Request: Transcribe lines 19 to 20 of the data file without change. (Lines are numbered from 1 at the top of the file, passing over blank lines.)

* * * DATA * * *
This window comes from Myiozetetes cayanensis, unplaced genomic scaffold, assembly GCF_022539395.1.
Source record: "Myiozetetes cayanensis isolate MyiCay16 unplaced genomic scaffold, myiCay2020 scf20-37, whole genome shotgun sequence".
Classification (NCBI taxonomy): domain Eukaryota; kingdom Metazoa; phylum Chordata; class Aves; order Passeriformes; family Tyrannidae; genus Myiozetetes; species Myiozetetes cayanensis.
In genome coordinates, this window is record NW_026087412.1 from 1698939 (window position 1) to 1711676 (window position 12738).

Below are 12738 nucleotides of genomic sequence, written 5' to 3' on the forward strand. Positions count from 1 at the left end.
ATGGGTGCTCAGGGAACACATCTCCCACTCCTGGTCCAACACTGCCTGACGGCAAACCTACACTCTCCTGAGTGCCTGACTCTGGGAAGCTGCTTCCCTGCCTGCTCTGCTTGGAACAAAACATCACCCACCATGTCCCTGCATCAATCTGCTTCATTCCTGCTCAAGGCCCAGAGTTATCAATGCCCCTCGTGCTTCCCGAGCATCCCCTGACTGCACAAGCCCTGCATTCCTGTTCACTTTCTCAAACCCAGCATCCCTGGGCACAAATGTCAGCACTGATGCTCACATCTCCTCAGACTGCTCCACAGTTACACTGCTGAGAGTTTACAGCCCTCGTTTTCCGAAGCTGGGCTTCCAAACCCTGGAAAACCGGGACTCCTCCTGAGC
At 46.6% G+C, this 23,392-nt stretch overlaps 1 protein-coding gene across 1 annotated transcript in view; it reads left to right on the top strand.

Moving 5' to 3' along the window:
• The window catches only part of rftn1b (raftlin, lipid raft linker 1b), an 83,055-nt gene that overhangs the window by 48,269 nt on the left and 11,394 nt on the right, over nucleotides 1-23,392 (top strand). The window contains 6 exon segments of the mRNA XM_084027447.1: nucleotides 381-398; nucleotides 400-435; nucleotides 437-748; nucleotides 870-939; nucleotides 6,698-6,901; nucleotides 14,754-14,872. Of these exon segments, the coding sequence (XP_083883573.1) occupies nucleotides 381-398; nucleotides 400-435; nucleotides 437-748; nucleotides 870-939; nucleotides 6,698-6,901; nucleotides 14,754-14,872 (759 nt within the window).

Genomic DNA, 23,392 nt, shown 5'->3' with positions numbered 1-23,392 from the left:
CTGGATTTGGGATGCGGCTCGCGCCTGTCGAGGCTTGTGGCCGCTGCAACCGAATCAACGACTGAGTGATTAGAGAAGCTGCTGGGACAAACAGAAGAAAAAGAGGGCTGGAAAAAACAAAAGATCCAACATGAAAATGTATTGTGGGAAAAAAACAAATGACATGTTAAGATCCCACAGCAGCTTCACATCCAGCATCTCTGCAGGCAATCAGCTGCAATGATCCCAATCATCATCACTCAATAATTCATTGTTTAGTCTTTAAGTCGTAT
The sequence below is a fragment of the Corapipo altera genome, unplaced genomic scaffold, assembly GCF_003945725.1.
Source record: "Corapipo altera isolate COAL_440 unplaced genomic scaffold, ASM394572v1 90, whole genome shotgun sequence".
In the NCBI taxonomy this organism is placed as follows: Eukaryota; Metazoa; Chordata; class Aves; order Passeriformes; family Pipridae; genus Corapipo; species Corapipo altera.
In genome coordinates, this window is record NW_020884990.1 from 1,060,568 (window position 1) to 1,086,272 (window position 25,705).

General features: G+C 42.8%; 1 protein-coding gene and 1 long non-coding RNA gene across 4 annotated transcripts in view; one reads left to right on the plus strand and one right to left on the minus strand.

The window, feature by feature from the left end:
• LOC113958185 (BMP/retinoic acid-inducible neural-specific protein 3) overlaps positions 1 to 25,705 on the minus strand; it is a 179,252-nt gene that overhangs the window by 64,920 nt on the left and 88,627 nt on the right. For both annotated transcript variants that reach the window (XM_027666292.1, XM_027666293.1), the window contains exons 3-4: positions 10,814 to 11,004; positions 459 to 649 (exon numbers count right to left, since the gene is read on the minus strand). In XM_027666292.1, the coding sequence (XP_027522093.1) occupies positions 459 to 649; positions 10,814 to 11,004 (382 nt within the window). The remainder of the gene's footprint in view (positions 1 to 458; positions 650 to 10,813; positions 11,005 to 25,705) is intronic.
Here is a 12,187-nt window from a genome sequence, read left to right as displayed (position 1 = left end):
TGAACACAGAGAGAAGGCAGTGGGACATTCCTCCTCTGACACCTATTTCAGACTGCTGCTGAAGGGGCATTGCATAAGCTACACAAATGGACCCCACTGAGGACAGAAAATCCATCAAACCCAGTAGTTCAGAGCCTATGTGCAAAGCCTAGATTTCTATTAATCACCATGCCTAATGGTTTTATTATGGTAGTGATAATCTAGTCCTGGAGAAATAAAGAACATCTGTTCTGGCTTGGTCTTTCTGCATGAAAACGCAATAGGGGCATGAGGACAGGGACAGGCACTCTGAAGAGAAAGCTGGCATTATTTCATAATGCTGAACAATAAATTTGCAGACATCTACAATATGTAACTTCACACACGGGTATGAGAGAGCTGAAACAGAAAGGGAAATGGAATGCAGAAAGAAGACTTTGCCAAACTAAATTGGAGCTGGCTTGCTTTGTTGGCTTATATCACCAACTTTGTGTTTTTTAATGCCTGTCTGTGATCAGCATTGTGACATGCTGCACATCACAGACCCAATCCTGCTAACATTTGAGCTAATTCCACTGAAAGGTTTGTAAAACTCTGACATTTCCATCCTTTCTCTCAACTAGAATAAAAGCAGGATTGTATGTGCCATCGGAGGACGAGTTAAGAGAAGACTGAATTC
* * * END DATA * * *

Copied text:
Here is a 12,187-nt window from a genome sequence, read left to right as displayed (position 1 = left end):
TGAACACAGAGAGAAGGCAGTGGGACATTCCTCCTCTGACACCTATTTCAGACTGCTGCTGAAGGGGCATTGCATAAGCTACACAAATGGACCCCACTGAGGACAGAAAATCCATCAAACCCAGTAGTTCAGAGCCTATGTGCAAAGCCTAGATTTCTATTAATCACCATGCCTAATGGTTTTATTATGGTAGTGATAATCTAGTCCTGGAGAAATAAAGAACATCTGTTCTGGCTTGGTCTTTCTGCATGAAAACGCAATAGGGGCATGAGGACAGGGACAGGCACTCTGAAGAGAAAGCTGGCATTATTTCATAATGCTGAACAATAAATTTGCAGACATCTACAATATGTAACTTCACACACGGGTATGAGAGAGCTGAAACAGAAAGGGAAATGGAATGCAGAAAGAAGACTTTGCCAAACTAAATTGGAGCTGGCTTGCTTTGTTGGCTTATATCACCAACTTTGTGTTTTTTAATGCCTGTCTGTGATCAGCATTGTGACATGCTGCACATCACAGACCCAATCCTGCTAACATTTGAGCTAATTCCACTGAAAGGTTTGTAAAACTCTGACATTTCCATCCTTTCTCTCAACTAGAATAAAAGCAGGATTGTATGTGCCATCGGAGGACGAGTTAAGAGAAGACTGAATTC